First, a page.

Mini Reviews: Tor Books

mini reviews

I have decided to start the week of on a lighter note with several small recaps of some recent short stories/novellas I have completed. As I mentioned not too long ago, these brief encounters offer me a chance to cleanse the “palate”. Particularly when I am combating a slump or finding myself indecisive. Often more so than not, that right short story will point in the best direction πŸ˜‰


Tor Books

With an affection for all things fantasy and sci-fi, I am certainly no stranger to Tor Books and Tor.com. As many of you probably know, they boast some incredible reads. They also happen to publish a very wide and rewarding range of short stories and novellas. I will often turn to Tor when seeking a casual, quick read. So not too surprisingly, this week’s short story collection happens to be all Tor titles.

burdenA Burden Shared
By Jo Walton

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This is a very brief story with a strong residual after effect. Portraying a life where we are given the ability to transfer pain between individuals, it shows the effects of a family choosing to share a daughter’s burden. A Burden Shared raises significant questions and addresses the importance and value of our own pain. As a mother and a woman living with chronic illness, this was an amazingly heavy hitter at only 19 pages.

mdiplopiaMental Diplopia
By Julianna Baggott

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This is an elegantly sad tale that explores the downfall of humanity during a unique virus that returns people to their past memories before eventually killing them. At only 31 pages in length, I feel this one should be left to explore without further insight. Haunting and lingering.

 

deaddjinnA Dead Djinn in Cairo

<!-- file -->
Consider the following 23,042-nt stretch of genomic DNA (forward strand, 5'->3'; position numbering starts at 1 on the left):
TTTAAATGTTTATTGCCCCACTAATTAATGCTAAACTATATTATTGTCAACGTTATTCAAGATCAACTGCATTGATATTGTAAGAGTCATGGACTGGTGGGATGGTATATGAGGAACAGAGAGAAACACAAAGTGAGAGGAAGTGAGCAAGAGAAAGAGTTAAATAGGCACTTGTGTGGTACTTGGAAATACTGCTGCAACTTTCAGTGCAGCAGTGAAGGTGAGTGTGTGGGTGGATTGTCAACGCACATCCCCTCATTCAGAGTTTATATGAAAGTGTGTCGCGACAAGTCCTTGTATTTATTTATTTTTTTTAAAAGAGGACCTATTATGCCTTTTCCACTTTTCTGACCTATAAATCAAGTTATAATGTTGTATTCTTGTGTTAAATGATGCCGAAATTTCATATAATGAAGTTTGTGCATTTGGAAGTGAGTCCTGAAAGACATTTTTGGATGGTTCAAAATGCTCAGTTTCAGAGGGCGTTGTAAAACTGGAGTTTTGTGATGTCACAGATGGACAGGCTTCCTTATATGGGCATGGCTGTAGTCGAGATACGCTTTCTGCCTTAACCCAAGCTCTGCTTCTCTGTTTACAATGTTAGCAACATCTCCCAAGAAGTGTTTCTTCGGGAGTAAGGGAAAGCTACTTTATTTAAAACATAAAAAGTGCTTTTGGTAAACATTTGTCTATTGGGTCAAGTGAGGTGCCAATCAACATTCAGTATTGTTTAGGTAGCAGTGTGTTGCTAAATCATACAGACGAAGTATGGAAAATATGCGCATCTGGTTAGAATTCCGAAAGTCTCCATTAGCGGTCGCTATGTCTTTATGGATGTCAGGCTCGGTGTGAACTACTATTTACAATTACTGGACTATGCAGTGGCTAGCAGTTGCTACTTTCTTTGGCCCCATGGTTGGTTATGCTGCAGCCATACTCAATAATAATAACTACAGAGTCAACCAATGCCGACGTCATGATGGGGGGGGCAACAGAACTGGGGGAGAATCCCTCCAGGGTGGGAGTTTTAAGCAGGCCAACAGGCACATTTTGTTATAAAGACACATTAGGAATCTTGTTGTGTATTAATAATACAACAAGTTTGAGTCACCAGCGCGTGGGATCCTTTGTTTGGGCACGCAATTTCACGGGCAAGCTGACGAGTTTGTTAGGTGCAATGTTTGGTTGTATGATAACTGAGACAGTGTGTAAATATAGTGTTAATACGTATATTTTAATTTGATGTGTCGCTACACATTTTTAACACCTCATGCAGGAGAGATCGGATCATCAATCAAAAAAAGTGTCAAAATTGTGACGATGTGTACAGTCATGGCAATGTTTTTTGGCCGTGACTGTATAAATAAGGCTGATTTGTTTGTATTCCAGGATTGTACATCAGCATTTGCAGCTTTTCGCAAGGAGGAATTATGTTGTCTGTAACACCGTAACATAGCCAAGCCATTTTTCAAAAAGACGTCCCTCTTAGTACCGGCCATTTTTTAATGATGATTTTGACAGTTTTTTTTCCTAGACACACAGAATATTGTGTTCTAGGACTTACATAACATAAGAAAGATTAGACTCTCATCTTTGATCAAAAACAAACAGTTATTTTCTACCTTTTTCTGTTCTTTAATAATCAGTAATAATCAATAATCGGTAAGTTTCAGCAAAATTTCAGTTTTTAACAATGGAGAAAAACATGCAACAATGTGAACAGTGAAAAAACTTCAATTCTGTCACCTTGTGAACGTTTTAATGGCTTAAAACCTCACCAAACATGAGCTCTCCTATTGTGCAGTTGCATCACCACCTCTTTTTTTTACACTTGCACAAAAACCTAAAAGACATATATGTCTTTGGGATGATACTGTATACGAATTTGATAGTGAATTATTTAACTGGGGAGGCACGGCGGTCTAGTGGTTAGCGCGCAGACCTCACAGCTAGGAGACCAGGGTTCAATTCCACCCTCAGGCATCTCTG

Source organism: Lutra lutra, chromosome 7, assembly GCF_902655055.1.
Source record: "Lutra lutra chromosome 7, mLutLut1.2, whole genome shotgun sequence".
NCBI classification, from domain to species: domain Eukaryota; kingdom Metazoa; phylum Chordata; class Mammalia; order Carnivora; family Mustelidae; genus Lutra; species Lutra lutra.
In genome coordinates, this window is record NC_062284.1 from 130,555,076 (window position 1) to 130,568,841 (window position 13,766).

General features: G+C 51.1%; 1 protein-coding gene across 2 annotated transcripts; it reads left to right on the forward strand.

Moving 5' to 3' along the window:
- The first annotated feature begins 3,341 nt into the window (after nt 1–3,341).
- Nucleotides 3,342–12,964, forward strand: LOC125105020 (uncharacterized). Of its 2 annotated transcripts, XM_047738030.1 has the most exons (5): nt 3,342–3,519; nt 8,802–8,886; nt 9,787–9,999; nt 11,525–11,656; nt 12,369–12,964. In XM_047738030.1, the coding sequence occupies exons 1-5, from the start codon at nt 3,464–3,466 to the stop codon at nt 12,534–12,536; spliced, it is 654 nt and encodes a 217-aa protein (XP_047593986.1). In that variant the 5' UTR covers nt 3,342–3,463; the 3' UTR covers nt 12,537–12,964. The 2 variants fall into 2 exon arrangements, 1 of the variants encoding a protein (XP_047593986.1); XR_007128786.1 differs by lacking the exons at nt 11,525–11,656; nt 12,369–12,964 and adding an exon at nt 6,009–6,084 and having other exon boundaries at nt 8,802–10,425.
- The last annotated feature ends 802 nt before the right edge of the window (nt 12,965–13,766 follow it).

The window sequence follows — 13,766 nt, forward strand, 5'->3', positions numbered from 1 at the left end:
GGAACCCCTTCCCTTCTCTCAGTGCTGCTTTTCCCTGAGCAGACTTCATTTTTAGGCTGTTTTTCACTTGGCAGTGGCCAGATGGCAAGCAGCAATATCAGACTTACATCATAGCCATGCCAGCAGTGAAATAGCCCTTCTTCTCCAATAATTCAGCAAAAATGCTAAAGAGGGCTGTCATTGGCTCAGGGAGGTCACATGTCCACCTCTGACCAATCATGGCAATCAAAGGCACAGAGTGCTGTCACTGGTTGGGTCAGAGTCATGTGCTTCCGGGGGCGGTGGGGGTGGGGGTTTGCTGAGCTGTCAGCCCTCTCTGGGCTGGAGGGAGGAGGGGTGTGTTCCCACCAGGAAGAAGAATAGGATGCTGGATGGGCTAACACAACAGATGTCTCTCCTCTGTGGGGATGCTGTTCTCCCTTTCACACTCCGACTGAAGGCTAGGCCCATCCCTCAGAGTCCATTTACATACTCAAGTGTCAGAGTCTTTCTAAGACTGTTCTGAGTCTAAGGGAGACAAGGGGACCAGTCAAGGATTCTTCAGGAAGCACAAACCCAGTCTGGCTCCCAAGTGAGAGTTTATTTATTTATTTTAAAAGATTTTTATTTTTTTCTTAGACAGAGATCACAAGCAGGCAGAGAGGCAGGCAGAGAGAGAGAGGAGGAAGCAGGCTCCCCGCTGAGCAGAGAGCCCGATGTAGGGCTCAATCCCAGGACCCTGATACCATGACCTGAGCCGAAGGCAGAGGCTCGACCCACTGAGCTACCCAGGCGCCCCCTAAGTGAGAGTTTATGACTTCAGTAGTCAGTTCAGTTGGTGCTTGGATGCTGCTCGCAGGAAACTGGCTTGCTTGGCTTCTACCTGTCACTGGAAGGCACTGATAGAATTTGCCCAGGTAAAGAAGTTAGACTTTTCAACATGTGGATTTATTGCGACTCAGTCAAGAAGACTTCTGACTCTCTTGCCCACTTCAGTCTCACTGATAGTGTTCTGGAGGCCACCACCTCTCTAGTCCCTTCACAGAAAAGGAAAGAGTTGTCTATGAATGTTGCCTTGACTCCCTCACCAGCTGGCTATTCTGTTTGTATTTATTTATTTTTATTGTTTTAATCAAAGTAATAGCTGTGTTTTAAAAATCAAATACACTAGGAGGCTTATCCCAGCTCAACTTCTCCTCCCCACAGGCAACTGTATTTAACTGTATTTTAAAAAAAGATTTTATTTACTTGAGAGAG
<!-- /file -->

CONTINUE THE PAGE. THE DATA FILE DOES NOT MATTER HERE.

By P. Djeli Clark

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While maybe the least memorable of my recent short story reads, A Dead Djinn in Cairo still packs a nice punch. Set in 19th century Cairo, surrounding the investigation of, you guessed it, a dead djinn, this story cleverly spins elements of the supernatural and mythical into a fast paced and fun urban fantasy that goes off without a hitch.

 

motoHello, Moto
By Nnedi Okorafor

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Okay, I am convinced I will read anything with this author’s name on it. Ever since I began Binti, I am hooked on her ability to weave fascinating stories that offer a nice dose of diversity and unexpected elements. Here she has combined witchcraft and science to create a brilliant story in the mere span of 16 pages.


Have you read any of these or would you? What, if any, short stories have you read recently?

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Danielle ❀

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37 thoughts on “Mini Reviews: Tor Books

  1. I admit I don’t read all that many short stories, but I do love how it gives a break in between other reads. And so many don’t realize just how difficult is to write a proper story in just a few pages! I can really appreciate that.

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  2. ahhh, you’re just great at keeping up with reads from various sources! I tried Tor.com stories as well – based on your rec actually πŸ˜‰ – and I liked what I read but find myself very seldom going back now… and I know that I am missing out… then again, I have you to remind me and recommend some good shorts πŸ˜‰

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  3. I used to read Tor.com shorts all the time a couple of years ago, but I don’t anymore at all. I should start visiting again because all of these sound great. Thanks for sharing your thoughts. And you are right, I find reading short stories a fab slump buster. πŸ’œ

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  4. Got to admit Tor has some of the most notorious and fascinating short stories. If I had a thing for ebooks, I would’ve probably devoured as many of them as you do nowadays !! πŸ˜› Really looking forward to trying that Binti series and Mapping the Interior when I get my hands on a copy hahah

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